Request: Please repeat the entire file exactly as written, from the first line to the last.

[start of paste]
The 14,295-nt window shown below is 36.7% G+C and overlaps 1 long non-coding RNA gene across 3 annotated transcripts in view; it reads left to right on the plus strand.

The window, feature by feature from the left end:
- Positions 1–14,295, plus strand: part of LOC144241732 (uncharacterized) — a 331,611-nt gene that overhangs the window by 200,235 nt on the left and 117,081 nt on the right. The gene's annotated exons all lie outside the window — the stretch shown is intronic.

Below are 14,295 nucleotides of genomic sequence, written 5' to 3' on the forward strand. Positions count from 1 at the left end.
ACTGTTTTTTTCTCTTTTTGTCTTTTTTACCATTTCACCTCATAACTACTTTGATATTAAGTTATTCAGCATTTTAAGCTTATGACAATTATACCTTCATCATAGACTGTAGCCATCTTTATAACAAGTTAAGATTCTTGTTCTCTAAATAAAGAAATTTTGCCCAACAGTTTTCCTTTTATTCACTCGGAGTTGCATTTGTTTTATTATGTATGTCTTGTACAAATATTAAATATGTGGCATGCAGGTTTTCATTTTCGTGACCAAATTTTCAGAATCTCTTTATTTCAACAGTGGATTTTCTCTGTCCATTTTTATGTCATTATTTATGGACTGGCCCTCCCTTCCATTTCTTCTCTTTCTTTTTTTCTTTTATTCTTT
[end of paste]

The 14,295-nt window shown below is 36.7% G+C and overlaps 1 long non-coding RNA gene across 3 annotated transcripts in view; it reads left to right on the plus strand.

The window, feature by feature from the left end:
- Positions 1–14,295, plus strand: part of LOC144241732 (uncharacterized) — a 331,611-nt gene that overhangs the window by 200,235 nt on the left and 117,081 nt on the right. The gene's annotated exons all lie outside the window — the stretch shown is intronic.

Below are 14,295 nucleotides of genomic sequence, written 5' to 3' on the forward strand. Positions count from 1 at the left end.
ACTGTTTTTTTCTCTTTTTGTCTTTTTTACCATTTCACCTCATAACTACTTTGATATTAAGTTATTCAGCATTTTAAGCTTATGACAATTATACCTTCATCATAGACTGTAGCCATCTTTATAACAAGTTAAGATTCTTGTTCTCTAAATAAAGAAATTTTGCCCAACAGTTTTCCTTTTATTCACTCGGAGTTGCATTTGTTTTATTATGTATGTCTTGTACAAATATTAAATATGTGGCATGCAGGTTTTCATTTTCGTGACCAAATTTTCAGAATCTCTTTATTTCAACAGTGGATTTTCTCTGTCCATTTTTATGTCATTATTTATGGACTGGCCCTCCCTTCCATTTCTTCTCTTTCTTTTTTTCTTTTATTCTTT